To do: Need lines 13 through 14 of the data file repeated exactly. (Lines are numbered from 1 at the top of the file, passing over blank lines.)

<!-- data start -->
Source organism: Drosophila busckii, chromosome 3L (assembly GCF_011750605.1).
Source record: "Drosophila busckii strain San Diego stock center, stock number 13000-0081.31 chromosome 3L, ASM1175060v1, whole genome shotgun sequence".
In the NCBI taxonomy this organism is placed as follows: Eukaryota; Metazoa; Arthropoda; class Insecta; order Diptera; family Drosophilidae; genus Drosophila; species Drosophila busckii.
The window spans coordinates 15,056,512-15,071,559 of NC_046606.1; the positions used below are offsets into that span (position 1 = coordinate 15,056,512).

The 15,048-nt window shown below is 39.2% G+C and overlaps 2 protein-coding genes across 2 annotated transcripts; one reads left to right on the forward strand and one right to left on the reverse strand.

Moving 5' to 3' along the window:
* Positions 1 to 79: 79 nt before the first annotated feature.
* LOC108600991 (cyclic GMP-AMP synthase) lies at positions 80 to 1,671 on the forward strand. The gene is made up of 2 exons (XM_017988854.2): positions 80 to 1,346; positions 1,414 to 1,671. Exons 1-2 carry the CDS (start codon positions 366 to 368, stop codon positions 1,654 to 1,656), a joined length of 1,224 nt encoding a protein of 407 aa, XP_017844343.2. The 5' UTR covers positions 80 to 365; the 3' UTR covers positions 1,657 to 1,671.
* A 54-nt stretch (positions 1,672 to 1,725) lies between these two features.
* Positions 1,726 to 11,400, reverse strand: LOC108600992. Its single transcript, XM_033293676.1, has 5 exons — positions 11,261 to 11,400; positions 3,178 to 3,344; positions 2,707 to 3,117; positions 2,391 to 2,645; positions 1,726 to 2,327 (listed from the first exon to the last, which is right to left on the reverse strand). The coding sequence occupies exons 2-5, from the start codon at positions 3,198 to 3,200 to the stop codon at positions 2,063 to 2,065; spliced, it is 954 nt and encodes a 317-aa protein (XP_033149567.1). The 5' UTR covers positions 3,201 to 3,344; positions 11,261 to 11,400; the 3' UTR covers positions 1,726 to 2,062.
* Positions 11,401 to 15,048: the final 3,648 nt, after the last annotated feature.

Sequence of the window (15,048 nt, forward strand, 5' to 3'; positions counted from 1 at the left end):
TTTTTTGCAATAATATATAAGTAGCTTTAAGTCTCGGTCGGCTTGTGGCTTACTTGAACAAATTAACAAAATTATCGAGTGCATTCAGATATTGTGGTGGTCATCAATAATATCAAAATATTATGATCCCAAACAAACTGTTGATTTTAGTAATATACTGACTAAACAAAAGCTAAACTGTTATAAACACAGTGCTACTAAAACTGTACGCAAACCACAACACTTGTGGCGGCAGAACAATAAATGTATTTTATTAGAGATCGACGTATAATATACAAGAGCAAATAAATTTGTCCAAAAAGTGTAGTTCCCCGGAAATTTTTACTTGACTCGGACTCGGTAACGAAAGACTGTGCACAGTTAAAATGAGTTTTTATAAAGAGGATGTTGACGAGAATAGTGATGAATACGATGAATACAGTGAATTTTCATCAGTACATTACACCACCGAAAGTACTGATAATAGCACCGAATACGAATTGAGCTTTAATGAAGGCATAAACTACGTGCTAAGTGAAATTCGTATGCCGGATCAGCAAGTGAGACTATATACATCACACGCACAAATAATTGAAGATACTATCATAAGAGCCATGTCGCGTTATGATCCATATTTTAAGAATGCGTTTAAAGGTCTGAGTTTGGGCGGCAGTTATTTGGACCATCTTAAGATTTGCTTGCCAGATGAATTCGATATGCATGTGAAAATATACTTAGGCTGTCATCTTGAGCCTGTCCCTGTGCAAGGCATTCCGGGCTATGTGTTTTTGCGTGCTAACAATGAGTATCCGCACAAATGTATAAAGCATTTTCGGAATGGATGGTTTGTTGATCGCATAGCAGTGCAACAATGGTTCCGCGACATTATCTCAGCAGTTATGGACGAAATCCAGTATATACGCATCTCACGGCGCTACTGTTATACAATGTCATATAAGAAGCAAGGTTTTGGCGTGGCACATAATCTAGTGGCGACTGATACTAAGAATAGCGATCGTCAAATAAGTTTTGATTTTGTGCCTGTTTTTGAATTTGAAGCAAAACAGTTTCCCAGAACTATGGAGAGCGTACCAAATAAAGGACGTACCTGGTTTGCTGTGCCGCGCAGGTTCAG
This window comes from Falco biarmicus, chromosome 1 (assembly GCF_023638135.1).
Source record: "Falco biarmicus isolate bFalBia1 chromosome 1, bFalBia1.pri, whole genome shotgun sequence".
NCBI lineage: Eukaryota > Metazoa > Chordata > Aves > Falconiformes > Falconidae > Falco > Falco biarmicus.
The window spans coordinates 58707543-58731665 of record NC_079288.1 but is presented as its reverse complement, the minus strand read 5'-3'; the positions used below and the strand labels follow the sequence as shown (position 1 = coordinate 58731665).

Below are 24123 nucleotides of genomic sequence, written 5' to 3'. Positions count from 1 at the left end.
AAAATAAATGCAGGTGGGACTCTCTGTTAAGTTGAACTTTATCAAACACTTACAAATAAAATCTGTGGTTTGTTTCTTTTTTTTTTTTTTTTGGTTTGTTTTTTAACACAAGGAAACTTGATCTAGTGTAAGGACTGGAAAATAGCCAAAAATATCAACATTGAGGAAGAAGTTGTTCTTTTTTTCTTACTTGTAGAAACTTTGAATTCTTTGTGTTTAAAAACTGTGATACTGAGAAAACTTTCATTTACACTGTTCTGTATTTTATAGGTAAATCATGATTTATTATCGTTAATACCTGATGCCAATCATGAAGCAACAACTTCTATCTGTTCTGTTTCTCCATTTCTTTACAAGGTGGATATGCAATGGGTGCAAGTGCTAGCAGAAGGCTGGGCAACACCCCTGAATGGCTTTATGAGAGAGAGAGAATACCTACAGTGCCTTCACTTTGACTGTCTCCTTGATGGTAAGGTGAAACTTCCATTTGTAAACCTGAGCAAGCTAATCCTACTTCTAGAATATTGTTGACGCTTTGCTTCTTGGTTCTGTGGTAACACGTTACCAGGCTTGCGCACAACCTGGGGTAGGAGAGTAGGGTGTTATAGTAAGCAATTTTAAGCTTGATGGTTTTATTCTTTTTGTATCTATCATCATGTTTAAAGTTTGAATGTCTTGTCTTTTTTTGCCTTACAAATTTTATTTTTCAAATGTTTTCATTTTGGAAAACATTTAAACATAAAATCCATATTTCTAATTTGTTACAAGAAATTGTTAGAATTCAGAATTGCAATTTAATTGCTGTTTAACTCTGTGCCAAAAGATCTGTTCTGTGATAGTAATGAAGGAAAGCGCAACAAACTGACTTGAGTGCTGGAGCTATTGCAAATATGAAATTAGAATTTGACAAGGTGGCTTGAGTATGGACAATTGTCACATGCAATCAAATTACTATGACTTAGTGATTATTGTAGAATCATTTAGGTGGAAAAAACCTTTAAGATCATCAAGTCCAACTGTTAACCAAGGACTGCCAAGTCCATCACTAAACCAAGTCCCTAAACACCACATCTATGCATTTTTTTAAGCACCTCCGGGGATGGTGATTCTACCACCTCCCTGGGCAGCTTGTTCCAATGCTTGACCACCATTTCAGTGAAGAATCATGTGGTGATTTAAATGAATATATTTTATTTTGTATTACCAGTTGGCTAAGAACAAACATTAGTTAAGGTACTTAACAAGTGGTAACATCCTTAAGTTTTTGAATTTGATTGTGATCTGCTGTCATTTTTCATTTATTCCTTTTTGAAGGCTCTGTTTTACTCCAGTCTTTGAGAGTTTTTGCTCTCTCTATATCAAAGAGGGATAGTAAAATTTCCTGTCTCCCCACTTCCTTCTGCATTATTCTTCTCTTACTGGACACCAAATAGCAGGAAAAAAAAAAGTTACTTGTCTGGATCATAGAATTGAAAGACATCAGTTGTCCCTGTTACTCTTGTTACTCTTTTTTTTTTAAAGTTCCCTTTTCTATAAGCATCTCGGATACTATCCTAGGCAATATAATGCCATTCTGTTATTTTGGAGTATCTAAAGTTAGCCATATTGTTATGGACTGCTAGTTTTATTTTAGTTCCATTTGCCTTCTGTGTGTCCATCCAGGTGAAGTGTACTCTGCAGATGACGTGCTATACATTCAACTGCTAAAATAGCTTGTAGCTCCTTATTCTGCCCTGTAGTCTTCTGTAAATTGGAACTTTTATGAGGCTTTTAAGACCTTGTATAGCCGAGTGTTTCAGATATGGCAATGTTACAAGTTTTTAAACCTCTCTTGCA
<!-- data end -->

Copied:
TTTTTTGCAATAATATATAAGTAGCTTTAAGTCTCGGTCGGCTTGTGGCTTACTTGAACAAATTAACAAAATTATCGAGTGCATTCAGATATTGTGGTGGTCATCAATAATATCAAAATATTATGATCCCAAACAAACTGTTGATTTTAGTAATATACTGACTAAACAAAAGCTAAACTGTTATAAACACAGTGCTACTAAAACTGTACGCAAACCACAACACTTGTGGCGGCAGAACAATAAATGTATTTTATTAGAGATCGACGTATAATATACAAGAGCAAATAAATTTGTCCAAAAAGTGTAGTTCCCCGGAAATTTTTACTTGACTCGGACTCGGTAACGAAAGACTGTGCACAGTTAAAATGAGTTTTTATAAAGAGGATGTTGACGAGAATAGTGATGAATACGATGAATACAGTGAATTTTCATCAGTACATTACACCACCGAAAGTACTGATAATAGCACCGAATACGAATTGAGCTTTAATGAAGGCATAAACTACGTGCTAAGTGAAATTCGTATGCCGGATCAGCAAGTGAGACTATATACATCACACGCACAAATAATTGAAGATACTATCATAAGAGCCATGTCGCGTTATGATCCATATTTTAAGAATGCGTTTAAAGGTCTGAGTTTGGGCGGCAGTTATTTGGACCATCTTAAGATTTGCTTGCCAGATGAATTCGATATGCATGTGAAAATATACTTAGGCTGTCATCTTGAGCCTGTCCCTGTGCAAGGCATTCCGGGCTATGTGTTTTTGCGTGCTAACAATGAGTATCCGCACAAATGTATAAAGCATTTTCGGAATGGATGGTTTGTTGATCGCATAGCAGTGCAACAATGGTTCCGCGACATTATCTCAGCAGTTATGGACGAAATCCAGTATATACGCATCTCACGGCGCTACTGTTATACAATGTCATATAAGAAGCAAGGTTTTGGCGTGGCACATAATCTAGTGGCGACTGATACTAAGAATAGCGATCGTCAAATAAGTTTTGATTTTGTGCCTGTTTTTGAATTTGAAGCAAAACAGTTTCCCAGAACTATGGAGAGCGTACCAAATAAAGGACGTACCTGGTTTGCTGTGCCGCGCAGGTTCAG
This window comes from Falco biarmicus, chromosome 1 (assembly GCF_023638135.1).